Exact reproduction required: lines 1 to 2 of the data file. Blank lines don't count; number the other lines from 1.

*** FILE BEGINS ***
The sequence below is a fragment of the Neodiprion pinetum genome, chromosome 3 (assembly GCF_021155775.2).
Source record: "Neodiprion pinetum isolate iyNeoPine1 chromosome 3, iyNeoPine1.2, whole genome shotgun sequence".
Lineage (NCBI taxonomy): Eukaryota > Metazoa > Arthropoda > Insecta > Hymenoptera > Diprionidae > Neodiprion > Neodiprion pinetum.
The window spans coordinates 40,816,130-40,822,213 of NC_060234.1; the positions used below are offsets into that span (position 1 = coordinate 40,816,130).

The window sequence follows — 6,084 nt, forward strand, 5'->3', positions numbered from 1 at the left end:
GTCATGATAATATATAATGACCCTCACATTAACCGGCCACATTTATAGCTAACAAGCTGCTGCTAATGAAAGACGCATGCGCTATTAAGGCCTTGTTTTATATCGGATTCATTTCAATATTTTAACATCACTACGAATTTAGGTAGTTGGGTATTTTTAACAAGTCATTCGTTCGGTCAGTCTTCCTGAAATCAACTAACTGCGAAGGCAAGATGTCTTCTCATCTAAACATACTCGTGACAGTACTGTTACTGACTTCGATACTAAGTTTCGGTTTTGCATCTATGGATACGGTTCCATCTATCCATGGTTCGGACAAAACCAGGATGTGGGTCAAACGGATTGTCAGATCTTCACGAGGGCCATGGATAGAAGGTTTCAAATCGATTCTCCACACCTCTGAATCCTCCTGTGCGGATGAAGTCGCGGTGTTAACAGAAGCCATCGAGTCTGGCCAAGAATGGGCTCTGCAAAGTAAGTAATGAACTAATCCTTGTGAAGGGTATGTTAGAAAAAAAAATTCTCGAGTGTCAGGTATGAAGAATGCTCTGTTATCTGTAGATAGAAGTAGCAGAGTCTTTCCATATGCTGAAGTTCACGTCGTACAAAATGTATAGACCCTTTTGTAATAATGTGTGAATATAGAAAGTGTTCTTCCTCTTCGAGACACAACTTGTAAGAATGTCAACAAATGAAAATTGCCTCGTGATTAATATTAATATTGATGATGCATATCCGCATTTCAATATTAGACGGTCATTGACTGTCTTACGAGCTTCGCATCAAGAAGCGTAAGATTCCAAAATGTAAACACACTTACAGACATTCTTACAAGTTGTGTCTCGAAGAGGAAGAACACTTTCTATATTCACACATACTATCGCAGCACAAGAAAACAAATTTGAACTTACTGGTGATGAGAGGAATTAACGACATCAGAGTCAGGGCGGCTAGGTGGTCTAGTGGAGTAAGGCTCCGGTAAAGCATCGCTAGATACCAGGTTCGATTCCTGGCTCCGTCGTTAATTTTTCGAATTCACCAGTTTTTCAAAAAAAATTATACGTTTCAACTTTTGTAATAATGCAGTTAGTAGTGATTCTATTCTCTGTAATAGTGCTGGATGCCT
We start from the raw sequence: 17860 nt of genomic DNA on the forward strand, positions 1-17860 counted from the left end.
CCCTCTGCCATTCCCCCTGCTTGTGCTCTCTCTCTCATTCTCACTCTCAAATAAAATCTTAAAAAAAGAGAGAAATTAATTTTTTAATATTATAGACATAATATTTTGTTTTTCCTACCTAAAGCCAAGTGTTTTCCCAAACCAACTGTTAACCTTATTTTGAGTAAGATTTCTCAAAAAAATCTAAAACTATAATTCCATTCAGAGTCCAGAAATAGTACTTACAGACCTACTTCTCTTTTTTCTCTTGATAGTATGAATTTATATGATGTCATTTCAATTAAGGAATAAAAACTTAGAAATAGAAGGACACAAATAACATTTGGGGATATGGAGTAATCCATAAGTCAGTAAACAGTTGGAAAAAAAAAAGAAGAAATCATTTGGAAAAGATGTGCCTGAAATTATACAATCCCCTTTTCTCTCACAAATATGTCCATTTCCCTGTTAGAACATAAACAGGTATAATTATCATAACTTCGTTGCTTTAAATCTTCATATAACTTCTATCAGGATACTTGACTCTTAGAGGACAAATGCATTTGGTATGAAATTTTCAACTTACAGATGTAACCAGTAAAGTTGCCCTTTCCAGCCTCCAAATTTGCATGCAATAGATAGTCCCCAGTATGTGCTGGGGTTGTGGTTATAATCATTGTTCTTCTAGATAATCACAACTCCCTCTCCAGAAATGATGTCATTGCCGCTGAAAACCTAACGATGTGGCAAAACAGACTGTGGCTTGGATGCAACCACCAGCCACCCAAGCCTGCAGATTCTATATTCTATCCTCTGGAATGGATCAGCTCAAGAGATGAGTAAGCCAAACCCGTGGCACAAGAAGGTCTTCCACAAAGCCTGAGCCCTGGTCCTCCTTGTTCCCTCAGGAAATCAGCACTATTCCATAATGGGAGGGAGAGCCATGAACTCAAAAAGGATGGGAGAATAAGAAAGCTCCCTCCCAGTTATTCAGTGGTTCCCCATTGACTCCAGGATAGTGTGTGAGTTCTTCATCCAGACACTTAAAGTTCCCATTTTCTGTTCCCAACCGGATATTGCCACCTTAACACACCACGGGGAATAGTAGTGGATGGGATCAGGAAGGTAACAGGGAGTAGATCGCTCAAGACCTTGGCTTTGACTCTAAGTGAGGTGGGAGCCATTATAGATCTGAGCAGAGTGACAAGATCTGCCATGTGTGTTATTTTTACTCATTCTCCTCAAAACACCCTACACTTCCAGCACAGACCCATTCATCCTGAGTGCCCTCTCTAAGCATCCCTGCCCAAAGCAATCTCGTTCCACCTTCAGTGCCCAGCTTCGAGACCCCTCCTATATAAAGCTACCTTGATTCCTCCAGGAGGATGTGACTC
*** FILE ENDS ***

The sequence below is a fragment of the Neodiprion pinetum genome, chromosome 3 (assembly GCF_021155775.2).
Source record: "Neodiprion pinetum isolate iyNeoPine1 chromosome 3, iyNeoPine1.2, whole genome shotgun sequence".